Wednesday, March 12, 2014

Justice League: The Flashpoint Paradox

Justice League: The Flashpoint Paradox ~ Flashpoint is both the last storyline of the old DC Comics universe, and the prologue to what's become known as The New 52 DC Comics universe. It's a time travel tale that centers on The Flash, alters his past and sets into motion an entirely new timeline, and not necessarily a good one. In the comics it is the fixing of this time travel tampering that creates The New 52.

I find it really odd that this would be a story the folks at DC would want to make an animated movie of. It's complex, it's confusing for newcomers, and in that the Reverse-Flash murders young Barry Allen's mother as the catalyst, and I'm not even including the bloody war between the Atlanteans and the Amazons - this is not for kids. Why this? I'm not even sure it was all that well received sales wise. Nevertheless, here we are.

The animation has a very anime feel, much like Superman Vs. The Elite, not that I mind it, but let's just say I've been spoiled by the Paul Dini DCAU. It starts with Nora Allen's murder, although we don't see it and moves to present day with a regretful Barry Allen. He's still the Flash and heads over to Flash Museum to fight a handful of Rogues.

I dug this part a lot. It made me wish for a straight Flash animated series. The scarlet speedster takes on Captain Cold, Heatwave, Mirror Master, Captain Boomerang, surprisingly The Top, and of course the original Reverse-Flash. Some of the costumes are tweaked a bit, I hate Mirror Master's chunky suit, but the rest are cool. Look close and have a finger on your pause button and you'll see Inertia. Too bad the Justice League had to show up.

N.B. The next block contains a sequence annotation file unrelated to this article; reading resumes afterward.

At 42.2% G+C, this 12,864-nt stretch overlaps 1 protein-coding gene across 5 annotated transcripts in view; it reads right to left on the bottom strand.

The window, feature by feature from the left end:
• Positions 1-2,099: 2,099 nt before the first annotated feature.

The voice casting is classic, some of it dating back to the Dini days. Kevin Conroy returns as Batman; Hynden Walch, the voice of Harley Quinn, plays Yo-Yo, her new timeline alternate; Dana Delany reprises Lois Lane; and Nathan Fillion plays Hal Jordan again. Also on tap this time are Ron Perlman as Deathstroke, Cary Elwes as Aquaman, Kevin McKidd as 'Batdad,' and C. Thomas Howell as Professor Zoom. Starring as Flash/Barry Allen is Justin Chambers from "Grey's Anatomy."

While it is a bit violent for my tastes and it gets a bit tedious toward the middle (obviously from trying to squeeze in ever detail from the comics), all in all, it's not bad. The beginning in the Flash Museum and the end in the Batcave are my favorite parts. And while it is not said aloud, the Batman and Flash seen at the end are The New 52 versions, which marks the division for later animated movies to come. The New 52 is now the status quo for the DCAU.

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